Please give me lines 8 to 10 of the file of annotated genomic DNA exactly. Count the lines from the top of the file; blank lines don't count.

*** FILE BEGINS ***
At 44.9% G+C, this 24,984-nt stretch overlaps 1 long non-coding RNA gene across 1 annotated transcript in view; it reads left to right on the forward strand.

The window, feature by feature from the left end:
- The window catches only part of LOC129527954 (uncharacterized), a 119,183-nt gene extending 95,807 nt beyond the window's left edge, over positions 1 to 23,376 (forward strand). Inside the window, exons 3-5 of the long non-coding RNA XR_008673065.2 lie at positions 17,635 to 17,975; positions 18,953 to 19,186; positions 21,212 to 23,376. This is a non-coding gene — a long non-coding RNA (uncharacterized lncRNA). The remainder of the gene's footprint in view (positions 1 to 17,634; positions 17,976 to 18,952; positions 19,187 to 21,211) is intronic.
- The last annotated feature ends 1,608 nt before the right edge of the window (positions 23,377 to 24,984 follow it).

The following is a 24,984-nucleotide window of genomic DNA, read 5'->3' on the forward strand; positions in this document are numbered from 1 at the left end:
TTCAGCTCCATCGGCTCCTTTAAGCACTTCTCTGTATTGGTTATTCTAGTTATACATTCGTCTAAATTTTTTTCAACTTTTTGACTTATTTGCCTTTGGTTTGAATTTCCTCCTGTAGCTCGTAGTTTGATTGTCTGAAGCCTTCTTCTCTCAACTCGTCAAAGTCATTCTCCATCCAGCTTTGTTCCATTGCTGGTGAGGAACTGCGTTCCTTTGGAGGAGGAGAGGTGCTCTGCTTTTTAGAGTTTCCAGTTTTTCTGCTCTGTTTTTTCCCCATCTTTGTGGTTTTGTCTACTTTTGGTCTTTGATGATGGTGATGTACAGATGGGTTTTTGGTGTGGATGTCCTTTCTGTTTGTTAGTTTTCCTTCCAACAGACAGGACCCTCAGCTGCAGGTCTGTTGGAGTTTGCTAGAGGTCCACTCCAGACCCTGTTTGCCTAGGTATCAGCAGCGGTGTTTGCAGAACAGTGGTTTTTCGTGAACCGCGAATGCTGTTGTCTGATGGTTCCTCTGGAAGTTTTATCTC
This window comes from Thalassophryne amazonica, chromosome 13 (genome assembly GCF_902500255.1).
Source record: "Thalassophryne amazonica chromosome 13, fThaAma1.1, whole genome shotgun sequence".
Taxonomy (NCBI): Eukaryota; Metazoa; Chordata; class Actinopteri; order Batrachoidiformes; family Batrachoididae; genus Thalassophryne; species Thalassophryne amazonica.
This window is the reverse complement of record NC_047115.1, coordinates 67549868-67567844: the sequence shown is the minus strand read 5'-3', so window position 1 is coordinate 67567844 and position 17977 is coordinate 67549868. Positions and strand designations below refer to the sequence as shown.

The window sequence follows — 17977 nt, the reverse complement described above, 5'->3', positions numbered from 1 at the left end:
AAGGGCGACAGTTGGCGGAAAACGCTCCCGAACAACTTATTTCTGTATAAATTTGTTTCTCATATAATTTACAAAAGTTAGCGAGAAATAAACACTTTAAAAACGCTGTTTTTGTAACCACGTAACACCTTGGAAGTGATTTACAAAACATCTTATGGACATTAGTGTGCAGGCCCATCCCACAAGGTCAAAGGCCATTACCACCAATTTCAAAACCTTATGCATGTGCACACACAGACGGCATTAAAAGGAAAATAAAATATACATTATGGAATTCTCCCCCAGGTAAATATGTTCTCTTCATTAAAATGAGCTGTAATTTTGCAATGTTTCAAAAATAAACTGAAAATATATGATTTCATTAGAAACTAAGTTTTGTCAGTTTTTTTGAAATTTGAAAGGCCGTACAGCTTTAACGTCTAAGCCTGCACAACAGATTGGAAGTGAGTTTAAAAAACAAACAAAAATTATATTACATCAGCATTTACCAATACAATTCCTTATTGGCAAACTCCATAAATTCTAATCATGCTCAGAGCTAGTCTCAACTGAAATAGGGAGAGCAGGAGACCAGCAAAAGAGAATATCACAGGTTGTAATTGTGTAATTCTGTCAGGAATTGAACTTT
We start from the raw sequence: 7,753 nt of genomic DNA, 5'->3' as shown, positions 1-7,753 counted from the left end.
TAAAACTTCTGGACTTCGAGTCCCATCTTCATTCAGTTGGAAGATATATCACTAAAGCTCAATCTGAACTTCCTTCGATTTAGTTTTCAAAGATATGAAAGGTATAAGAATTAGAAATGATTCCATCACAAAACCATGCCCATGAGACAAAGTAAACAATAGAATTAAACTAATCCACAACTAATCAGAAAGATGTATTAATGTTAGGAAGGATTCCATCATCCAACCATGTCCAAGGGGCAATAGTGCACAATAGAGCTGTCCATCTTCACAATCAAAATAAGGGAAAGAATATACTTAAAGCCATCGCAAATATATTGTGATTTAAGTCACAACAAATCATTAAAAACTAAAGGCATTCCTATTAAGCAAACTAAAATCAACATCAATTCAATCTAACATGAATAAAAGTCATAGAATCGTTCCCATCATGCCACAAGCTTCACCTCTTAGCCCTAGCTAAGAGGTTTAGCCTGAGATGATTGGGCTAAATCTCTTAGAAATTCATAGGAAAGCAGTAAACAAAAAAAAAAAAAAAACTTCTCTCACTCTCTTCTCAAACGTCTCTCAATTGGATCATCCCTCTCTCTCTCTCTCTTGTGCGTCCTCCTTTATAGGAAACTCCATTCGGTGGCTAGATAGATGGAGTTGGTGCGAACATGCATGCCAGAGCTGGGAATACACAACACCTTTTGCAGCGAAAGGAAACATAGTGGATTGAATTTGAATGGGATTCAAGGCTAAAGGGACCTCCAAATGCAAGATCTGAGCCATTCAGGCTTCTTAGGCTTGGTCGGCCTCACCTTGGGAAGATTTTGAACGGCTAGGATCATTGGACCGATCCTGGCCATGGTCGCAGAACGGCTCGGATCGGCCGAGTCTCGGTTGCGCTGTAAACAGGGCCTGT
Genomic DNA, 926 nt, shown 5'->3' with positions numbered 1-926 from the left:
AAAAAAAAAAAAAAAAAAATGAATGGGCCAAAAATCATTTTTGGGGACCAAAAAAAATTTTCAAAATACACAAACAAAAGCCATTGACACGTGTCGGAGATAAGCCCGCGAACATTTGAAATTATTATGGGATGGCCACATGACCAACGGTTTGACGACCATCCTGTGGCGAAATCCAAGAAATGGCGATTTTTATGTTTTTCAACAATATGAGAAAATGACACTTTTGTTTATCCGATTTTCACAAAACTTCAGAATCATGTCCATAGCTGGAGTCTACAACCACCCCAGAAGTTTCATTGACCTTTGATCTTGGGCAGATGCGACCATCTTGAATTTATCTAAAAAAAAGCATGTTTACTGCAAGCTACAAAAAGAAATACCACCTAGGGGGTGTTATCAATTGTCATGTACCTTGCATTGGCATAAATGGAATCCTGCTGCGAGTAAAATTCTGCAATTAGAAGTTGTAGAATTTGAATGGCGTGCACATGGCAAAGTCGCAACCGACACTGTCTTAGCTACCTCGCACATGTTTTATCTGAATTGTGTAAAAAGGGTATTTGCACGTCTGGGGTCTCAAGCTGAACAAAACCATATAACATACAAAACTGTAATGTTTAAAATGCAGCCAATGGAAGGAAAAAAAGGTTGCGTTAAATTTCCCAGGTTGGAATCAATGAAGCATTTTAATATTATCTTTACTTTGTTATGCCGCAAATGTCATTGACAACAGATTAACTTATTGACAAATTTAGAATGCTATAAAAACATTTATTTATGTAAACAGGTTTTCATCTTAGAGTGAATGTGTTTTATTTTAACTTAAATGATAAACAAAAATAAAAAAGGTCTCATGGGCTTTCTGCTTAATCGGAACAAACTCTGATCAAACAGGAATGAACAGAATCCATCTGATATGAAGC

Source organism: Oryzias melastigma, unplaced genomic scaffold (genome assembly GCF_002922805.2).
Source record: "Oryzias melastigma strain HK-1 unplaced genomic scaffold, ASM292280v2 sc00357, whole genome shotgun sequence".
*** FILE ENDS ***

Source record: "Thalassophryne amazonica chromosome 13, fThaAma1.1, whole genome shotgun sequence".
Taxonomy (NCBI): Eukaryota; Metazoa; Chordata; class Actinopteri; order Batrachoidiformes; family Batrachoididae; genus Thalassophryne; species Thalassophryne amazonica.
This window is the reverse complement of record NC_047115.1, coordinates 67549868-67567844: the sequence shown is the minus strand read 5'-3', so window position 1 is coordinate 67567844 and position 17977 is coordinate 67549868. Positions and strand designations below refer to the sequence as shown.